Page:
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Experts Investigate Development of Female Leaders in Colleges
Source:Chinese Women's Research Network | Release Date:2018-10-11-
Title: Experts Investigate Development of Female Leaders in Colleges
Author: Xie Wen
Release Date: 2018/10/11
Keyword: Experts, Development, Female Leaders, Colleges

Experts conducted an investigation among leaders at 272 colleges and universities in Beijing, Tianjin, Shanghai and Chongqing from October 2015-May 2016 to promote development among female higher-education staff.

With the wide participation of Chinese women in all aspects of society, especially in decision-making and management positions at every level, female leaders at colleges and universities in China have been increasing at an unprecedented pace.

According to statistics, the total number of female leaders has gone up consistently in recent years. There are now 349 female leaders at universities in the four cities, accounting for 18.63 percent of the total.

Among them, there are 139 female leaders in 89 colleges and universities in Beijing, accounting for 20.41 percent; 80 in Tianjin (22.35 percent); 85 in Shanghai (19.86 percent); and, 45 in Chongqing (11.08 percent).

In addition to the increases in number, the structures have improved, too, according to the report. Among 351 positions in the four places, 40 women are serving as Party secretary, accounting for 15.5 percent of the total; and 18 women serve as president, accounting for 7 percent.

The statistics show that female leaders appear in various positions. Among the female leaders in the four places, 115 are deputy Party secretaries and 178 are vice-presidents, accounting for 26.81 percent and 18.78 percent, respectively, exceeding the average proportion of 18.55 percent among all female leadership positions.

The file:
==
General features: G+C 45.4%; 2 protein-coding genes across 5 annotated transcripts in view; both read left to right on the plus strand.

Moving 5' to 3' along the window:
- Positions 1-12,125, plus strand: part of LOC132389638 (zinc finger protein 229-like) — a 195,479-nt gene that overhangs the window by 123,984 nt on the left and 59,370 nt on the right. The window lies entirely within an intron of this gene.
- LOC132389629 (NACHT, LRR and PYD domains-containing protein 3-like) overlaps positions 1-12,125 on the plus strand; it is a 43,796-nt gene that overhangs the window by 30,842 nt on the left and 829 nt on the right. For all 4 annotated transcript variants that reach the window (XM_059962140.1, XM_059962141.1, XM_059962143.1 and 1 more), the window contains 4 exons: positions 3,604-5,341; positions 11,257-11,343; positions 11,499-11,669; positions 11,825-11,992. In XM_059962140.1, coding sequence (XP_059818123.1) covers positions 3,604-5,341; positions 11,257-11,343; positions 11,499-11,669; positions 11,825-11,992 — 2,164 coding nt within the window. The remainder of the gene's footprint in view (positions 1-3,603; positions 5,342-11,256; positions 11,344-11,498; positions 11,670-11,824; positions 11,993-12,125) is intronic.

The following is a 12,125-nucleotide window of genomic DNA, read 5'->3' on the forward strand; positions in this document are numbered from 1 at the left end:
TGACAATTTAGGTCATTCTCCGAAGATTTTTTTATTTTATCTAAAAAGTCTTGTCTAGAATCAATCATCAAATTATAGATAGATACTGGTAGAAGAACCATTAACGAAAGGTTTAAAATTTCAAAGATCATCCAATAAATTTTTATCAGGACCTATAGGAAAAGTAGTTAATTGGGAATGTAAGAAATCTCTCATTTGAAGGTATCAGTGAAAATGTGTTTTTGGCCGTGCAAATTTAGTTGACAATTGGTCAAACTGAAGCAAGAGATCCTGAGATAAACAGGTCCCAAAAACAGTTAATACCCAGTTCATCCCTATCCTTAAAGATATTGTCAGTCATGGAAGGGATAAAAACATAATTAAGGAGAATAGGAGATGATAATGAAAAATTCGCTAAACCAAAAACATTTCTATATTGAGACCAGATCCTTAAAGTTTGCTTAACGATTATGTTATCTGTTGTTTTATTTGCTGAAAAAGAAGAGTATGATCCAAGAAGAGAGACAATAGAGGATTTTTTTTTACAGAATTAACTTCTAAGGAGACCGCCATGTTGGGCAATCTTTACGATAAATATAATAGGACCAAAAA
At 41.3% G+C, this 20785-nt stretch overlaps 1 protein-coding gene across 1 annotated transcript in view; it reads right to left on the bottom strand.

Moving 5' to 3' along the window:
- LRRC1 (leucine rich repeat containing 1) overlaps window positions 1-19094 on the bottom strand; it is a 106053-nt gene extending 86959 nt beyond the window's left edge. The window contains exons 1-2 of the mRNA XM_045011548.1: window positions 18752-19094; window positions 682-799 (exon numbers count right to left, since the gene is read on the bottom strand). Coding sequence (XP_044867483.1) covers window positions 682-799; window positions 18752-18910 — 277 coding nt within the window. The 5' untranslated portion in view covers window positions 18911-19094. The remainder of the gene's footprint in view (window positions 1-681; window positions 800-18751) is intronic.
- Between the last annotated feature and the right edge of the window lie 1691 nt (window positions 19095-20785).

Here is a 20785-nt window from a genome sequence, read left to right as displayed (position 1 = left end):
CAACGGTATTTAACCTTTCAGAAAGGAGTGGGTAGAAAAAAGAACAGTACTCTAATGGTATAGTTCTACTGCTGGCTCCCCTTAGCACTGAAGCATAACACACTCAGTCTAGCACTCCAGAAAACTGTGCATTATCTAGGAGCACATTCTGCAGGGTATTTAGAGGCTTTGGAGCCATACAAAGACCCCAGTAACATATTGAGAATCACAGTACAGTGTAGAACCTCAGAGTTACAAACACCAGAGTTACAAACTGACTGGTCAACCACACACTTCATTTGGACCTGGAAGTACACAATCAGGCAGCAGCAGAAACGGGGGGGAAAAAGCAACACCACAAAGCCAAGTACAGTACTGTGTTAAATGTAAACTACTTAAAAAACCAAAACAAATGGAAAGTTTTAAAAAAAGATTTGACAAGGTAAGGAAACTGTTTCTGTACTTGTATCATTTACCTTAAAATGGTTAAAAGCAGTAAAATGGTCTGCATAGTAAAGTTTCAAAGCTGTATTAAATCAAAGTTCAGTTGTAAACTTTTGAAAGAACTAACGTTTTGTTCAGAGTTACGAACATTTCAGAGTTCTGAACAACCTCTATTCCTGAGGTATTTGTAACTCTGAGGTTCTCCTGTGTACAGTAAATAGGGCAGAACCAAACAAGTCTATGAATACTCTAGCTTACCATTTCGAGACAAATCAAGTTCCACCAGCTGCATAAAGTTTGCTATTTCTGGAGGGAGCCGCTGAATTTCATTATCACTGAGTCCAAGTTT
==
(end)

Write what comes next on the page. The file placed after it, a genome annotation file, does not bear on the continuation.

The proportion of female deputy secretaries is highest, reflecting the main path of female leaders in China's colleges and universities today.

Compared with all historical stages of China, the number and scale of female leaders in current universities and colleges has reached a peak in the current era.

After the country's reform and opening up, women have been breaking through restrictions and appeared in many positions of more key institutions, especially since the 2000s.

Despite such great progress and development, many problems are noticeable based on the overall situation of Chinese women's participation in politics, though.

First of all, compared with the development of female leaders in Party and government departments, the number of female leaders in colleges and universities is relatively small and the proportion is low, missing the requirement that female leaders should be more distributed in institutes where female employees are concentrated.

Besides, traditional stereotypes and marginalization still exist in the appointment and division of labor among female university leaders. Colleges and universities where female leaders are absent are generally so-called "male-dominated" institutes; female leaders in Party affairs are significantly over and above those who are in charge of administrative work.

There is a clear division of traditional roles in the division of labor in the leadership of colleges and universities.

Female leaders also have less space and opportunities in their career development in colleges and universities. Statistics show that almost half (49 percent) of female leaders are promoted and developed by their original school.

The proportion of female leaders transferred from other colleges and universities is significantly lower than that of men.

It indicates that male leaders have more opportunities to work or to be transferred between colleges, which alludes to the overall problem of Chinese women's participation encountered in politics.

In addition, the supportive environment for the development of female leaders in colleges and universities is insufficient. The shortage of female leaders in colleges and universities is related to the shortage of female experts in professional disciplines, and is related to the less supportive environment in which women develop academic and scientific research.

This situation could result from their childbearing and greater family responsibilities, which reduces their opportunities in job title assessments, research project acquisition, research paper publication, award-winning, international cooperation and exchange of key topics, and qualifications to enter experts committees.

The article is contributed by a professor of China's Women University.

(Source: Translated and edited by Women of China)
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